WASHINGTON, June 15, 2014 – Hurriyet Daily News reports that the long-lost location of Vlad the Impaler, the 15th century Prince known for his brutality may have been found. Bram Stoker’s 1897 gothic novel “Dracula” is based on Vlad, and is the inspiration for plenty of present day pop culture from the Twilight books and movies to the HBO series True Blood.
The Ottomans where record keepers, and were the Prince’s biggest foes. Vlad’s cruelty was recorded by the Ottomans, securing his reputation as one of the biggest villains in Turkey and history.
An article in the Hurriyet Daily News claims his remains are in the Piazza Santa Maria la Nova graveyard in Naples, and not the Romanian Transylvanian Alps as has always been thought.
Vlad III, the Prince of Wallachia’s, date of birth is believed to have been between 1428 and 1431, probably in Sighişaora, Transylvania.
From the article:
“His patronymic, ‘Dracul’, means Dragon, derived from the membership of his father, Vlad II Dracul, in the Order of the Dragon, an order of chivalry for the defence of Christianity in Eastern Europe against the Ottomans, so the young Vlad became known as Dracula, or “son of Dragon”.Although Vlad was infamous throughout Europe for his cruelty, it was his favourite method of execution that ensured his place in history and gave him the name Vlad Tepes (‘Vlad the Impaler’)….”
The Prince is said to have died in the late fall/early winter of 1476, dissappearing while in battle. Common lore was that his head was kep as a trophy.
The exact date, cause, and location of Vlad’s death is unknown, but is believed to have taken place between October and December 1476. Scholars from the University of Tallinn say they have discovered evidence that suggests the count was not killed in battle, but taken prisoner, ransomed to his daughter in Italy and then buried in a church in Naples. An ancient headstone uncovered in Naple’s Piazza Santa Maria la Nova, the same graveyard where his daughter and son-in-law are buried, has images and symbols of the House of the Transylvanian ‘Carpathians’.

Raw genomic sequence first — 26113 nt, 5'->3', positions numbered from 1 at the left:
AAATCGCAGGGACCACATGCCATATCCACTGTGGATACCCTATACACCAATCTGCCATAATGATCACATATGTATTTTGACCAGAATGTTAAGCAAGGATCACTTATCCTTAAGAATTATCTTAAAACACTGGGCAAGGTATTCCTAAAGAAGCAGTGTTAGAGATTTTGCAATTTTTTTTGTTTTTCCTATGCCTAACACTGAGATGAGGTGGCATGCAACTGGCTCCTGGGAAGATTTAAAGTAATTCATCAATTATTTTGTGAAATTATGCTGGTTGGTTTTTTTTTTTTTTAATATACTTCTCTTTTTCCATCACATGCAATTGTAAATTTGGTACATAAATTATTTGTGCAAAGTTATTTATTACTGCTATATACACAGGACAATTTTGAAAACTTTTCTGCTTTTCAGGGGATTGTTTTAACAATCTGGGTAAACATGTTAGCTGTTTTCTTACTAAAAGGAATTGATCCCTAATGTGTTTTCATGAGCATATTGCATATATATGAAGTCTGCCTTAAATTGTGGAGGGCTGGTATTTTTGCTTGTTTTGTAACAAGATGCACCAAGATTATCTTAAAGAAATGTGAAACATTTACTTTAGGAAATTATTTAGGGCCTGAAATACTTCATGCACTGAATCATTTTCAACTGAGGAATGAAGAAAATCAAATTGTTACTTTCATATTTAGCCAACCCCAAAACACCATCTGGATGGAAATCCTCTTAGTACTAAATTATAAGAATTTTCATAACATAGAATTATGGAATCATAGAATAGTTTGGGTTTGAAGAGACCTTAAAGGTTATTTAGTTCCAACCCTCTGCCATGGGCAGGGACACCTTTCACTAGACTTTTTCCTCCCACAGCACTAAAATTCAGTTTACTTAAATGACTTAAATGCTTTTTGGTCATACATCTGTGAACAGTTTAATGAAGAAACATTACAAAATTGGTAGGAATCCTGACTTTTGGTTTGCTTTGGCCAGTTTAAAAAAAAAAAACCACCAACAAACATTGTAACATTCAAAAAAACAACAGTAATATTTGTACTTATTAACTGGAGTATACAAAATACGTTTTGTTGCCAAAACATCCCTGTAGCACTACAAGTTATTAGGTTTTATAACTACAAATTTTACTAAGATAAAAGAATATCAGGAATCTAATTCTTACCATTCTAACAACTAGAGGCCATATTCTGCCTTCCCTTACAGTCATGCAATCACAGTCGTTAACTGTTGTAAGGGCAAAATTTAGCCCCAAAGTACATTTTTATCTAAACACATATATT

Erika Stella, a Neapolitan student writing a dissertation on the history of the church discovered the headstone, sharing the image via Internet where experts identified it with a certain level of confidence after years of research.
Medieval history scholar Raffaello Glinni said the 16th century tomb is covered in images and symbols of the House of the Transylvanian “Carpathians,” and not the tomb of an Italian nobleman, reports Hurriyet Daily News.
“When you look at the bas-relief sculptures, the symbolism is obvious. The dragon means Dracula and the two opposing sphinxes represent the city of Thebes, also known as Tepes. In these symbols, the very name of the count Dracula Tepes is written,” Glinni told reporters.
“When you look at the bas-relief sculptures, the symbolism is obvious. The dragon means Dracula and the two opposing sphinxes represent the city of Thebes, also known as Tepes. In these symbols, the very name of the count Dracula Tepes is written,” said Medieval history scholar Raffaello Glinni.
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